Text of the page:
New research suggests that inflammation in your mouth can increase the likelihood of a cancer diagnosis.
For most of us, going to the dentist is about as enjoyable as closing a finger in a door or standing in line all day at the Department of Motor Vehicles. But we do it anyway because we know it’s important. However, if you’re among the segment of people who don’t visit the dentist, whether due to anxiety, lack of dental insurance, or severe procrastination, you need to take note. Oral health is about much more than a nice looking smile; evidence is mounting that it is directly related to your physical health. As a case in point, new research suggests that inflammation in your mouth can increase the likelihood of a cancer diagnosis.
The study, which took place at the School of Public Health and Health Professions at the State University of New York at Buffalo, found that women who have gum disease are at higher risk of developing several forms of cancer.1 Nwizu, NN; et al. “Periodontal Disease and Incident Cancer Risk Among Postmenopausal Women: Results from the Women’s Health Initiative Observational Cohort.” Cancer Epidemiology, Biomarkers, and Prevention. August 2017. Accessed 14 August 2017. https://www.ncbi.nlm.nih.gov/pubmed/28765338. These results were derived from an analysis of 65,869 women ranging in age from 54 to 86. They were tracked for an eight-year period.
At the outset of the investigation, all of the subjects answered a questionnaire that asked about health topics including whether a dentist had ever found any signs of periodontal disease, which is characterized by swelling of the gums, bleeding, and eventually bone and tooth loss. Then, by the end of the eight-year study period, approximately 7,100 of the participants had been diagnosed with cancer.
Those with a history of gum disease were shown to have a 14 percent increased risk of developing cancer compared to their peers with healthy gums. The association was strongest with esophageal cancer, as the likelihood was three times greater in the volunteers with periodontal disease than those without it. Those with gum disease were also nearly twice as likely to develop gallbladder cancer than those with better oral health. And other cancers that increased included lung cancer, with a 31 percent greater risk; melanomas, with a 23 percent greater risk; and breast cancer, with a 13 percent greater risk.
Interestingly, when the researchers controlled for certain known risk factors for gum disease such as smoking and alcohol use, the outcome barely changed. The overall risk of developing any kind of cancer only shifted from 14 percent to 12 percent. And for most of the specific types of cancer the link remained exactly the same.
These findings build on those of earlier studies that found connections to periodontal disease and conditions including diabetes, rheumatoid arthritis, and cardiovascular disease2 Chen, Zu-Yin; et al. “The Association of Tooth Scaling and Decreased Cardiovascular Disease: A Nationwide Population-based Study.” The American Journal of Medicine. June 2012. Accessed 15 August 2017. http://www.amjmed.com/article/S0002-9343(12)00089-7/abstract.. The current research is among the first to focus on elevated risk of cancer overall and risk in older women, since previous investigations have concentrated mainly on men.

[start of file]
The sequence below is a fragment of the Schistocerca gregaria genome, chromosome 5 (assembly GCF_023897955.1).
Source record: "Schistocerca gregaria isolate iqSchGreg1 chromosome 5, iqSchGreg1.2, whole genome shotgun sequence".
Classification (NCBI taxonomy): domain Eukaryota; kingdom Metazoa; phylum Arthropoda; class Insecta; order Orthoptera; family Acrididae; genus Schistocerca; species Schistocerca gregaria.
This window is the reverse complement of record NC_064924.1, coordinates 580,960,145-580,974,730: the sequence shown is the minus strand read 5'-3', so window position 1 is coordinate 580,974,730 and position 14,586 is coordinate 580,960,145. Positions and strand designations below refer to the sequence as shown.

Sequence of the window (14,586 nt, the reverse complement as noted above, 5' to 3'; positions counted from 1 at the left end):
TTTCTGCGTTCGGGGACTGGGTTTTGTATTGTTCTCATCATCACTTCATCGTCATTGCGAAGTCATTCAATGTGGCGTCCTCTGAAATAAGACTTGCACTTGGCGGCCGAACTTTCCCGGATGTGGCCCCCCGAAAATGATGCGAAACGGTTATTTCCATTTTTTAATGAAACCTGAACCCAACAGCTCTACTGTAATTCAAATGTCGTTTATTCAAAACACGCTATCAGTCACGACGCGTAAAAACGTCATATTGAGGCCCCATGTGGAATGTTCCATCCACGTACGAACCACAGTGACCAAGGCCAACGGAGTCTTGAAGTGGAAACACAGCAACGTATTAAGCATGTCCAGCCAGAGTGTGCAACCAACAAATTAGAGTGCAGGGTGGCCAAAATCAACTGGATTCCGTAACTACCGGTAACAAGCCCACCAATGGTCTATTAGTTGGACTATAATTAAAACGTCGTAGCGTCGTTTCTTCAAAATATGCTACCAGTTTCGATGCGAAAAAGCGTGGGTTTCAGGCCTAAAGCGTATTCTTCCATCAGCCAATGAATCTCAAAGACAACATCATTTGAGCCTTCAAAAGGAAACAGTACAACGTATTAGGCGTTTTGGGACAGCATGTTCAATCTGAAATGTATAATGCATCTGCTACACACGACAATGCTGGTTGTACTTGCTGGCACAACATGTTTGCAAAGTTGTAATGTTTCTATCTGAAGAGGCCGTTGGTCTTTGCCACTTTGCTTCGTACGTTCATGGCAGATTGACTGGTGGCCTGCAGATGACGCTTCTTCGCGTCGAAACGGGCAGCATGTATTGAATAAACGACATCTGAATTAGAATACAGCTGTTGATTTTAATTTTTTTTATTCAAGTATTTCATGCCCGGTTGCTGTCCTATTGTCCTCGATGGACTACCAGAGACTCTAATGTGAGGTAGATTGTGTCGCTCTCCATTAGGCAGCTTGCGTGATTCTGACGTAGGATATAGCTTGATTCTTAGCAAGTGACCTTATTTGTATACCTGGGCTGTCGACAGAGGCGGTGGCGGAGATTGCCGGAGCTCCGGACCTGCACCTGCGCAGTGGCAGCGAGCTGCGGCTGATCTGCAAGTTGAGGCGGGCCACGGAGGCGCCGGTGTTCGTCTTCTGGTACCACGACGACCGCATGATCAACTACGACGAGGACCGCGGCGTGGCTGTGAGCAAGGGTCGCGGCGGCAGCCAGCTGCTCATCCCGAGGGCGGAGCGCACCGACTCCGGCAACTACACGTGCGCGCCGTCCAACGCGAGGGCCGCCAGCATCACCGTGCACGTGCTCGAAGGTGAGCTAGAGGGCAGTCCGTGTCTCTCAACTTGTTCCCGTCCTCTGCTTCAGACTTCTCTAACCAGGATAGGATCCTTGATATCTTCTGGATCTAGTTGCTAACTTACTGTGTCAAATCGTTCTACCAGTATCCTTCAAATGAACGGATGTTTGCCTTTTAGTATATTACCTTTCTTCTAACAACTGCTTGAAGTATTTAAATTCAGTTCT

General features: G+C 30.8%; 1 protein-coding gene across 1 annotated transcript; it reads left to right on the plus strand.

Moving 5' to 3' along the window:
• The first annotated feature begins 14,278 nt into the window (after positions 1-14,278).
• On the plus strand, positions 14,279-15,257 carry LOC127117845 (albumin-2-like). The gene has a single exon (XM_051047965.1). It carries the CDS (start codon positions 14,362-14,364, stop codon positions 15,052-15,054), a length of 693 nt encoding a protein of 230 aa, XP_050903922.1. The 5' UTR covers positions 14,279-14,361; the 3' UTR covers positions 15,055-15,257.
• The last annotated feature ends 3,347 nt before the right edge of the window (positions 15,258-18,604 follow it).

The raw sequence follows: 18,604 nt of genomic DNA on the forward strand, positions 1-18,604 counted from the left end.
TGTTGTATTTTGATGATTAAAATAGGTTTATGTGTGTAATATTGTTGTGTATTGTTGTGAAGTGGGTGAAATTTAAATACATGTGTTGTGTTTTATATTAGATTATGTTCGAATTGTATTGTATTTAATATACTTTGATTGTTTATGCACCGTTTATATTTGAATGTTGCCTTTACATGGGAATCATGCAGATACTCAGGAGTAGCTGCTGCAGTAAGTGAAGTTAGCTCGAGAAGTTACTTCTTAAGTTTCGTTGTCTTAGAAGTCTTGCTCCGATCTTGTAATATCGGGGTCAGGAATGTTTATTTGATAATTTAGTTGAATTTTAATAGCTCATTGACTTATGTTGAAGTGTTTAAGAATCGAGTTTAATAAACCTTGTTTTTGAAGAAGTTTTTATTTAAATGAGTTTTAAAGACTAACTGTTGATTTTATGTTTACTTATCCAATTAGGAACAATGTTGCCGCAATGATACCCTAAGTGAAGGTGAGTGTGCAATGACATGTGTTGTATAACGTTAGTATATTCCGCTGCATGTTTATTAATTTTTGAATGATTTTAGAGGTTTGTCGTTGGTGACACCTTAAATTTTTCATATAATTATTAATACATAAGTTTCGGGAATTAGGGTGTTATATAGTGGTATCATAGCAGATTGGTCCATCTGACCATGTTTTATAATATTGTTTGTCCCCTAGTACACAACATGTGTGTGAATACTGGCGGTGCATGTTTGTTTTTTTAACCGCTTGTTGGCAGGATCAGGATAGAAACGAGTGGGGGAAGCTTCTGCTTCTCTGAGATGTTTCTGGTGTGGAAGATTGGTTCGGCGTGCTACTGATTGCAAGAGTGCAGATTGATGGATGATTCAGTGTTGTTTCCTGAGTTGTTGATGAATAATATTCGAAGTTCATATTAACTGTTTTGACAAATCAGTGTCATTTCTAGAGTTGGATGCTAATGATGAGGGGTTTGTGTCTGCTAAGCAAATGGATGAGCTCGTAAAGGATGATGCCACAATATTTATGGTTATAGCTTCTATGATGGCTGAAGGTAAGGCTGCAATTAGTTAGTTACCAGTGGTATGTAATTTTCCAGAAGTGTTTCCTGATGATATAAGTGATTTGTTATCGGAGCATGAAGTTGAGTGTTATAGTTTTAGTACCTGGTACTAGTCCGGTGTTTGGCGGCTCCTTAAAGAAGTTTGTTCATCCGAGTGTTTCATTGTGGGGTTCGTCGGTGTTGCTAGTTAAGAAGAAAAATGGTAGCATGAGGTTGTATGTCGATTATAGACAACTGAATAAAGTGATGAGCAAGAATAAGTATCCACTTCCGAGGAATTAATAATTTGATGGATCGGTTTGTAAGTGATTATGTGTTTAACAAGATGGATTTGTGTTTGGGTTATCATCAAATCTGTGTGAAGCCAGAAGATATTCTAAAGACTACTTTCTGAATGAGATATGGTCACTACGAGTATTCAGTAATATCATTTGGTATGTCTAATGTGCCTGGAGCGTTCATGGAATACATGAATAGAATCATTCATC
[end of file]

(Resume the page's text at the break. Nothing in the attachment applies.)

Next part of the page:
It is not yet clear exactly how gum disease may contribute to the development of cancer, but it likely has to do with the presence of bacterial colonies in the mouth when periodontitis occurs. Unchecked plaque growth on the teeth results in inflammation in the tissue of the nearby gums, forming pockets that become a breeding ground for germs. There are then two possibilities. One, the bacteria enter the saliva, where they are transported throughout the digestive system and eventually into the bloodstream and all over the body, promoting inflammation and damaging healthy tissue. But also, if you have bleeding gums, which is common with periodontal disease, the bacteria can enter the bloodstream, at full strength, directly through the mouth.
But the good news is that you can prevent periodontal disease and even reverse its earliest stage known as gingivitis. Simply brushing and flossing regularly can make a tremendous difference as this helps remove tiny particles of food to which the bacteria are attracted. Eating fewer sugary foods and sticky foods such as dried fruits can benefit your mouth as well, since they tend to create a friendly environment for pathogens.
Get to the dentist at least once a year. A thorough cleaning helps you avoid these kinds of problems, and if there are signs that gum disease has begun, your dentist can help you fight it at an early stage before your oral health begins to affect your physical health. And finally, add some natural approaches such as proteolytic enzymes, avocado soy unsaponifiables, and garlic-based formulas to your health regimen since they have been shown to offer protection from periodontal disease. And you might want to consider regular rounds of oil pulling to simply eliminate the harmful bacteria in your mouth.
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|1.||↑||Nwizu, NN; et al. “Periodontal Disease and Incident Cancer Risk Among Postmenopausal Women: Results from the Women’s Health Initiative Observational Cohort.” Cancer Epidemiology, Biomarkers, and Prevention. August 2017. Accessed 14 August 2017. https://www.ncbi.nlm.nih.gov/pubmed/28765338.|
|2.||↑||Chen, Zu-Yin; et al. “The Association of Tooth Scaling and Decreased Cardiovascular Disease: A Nationwide Population-based Study.” The American Journal of Medicine. June 2012. Accessed 15 August 2017. http://www.amjmed.com/article/S0002-9343(12)00089-7/abstract.|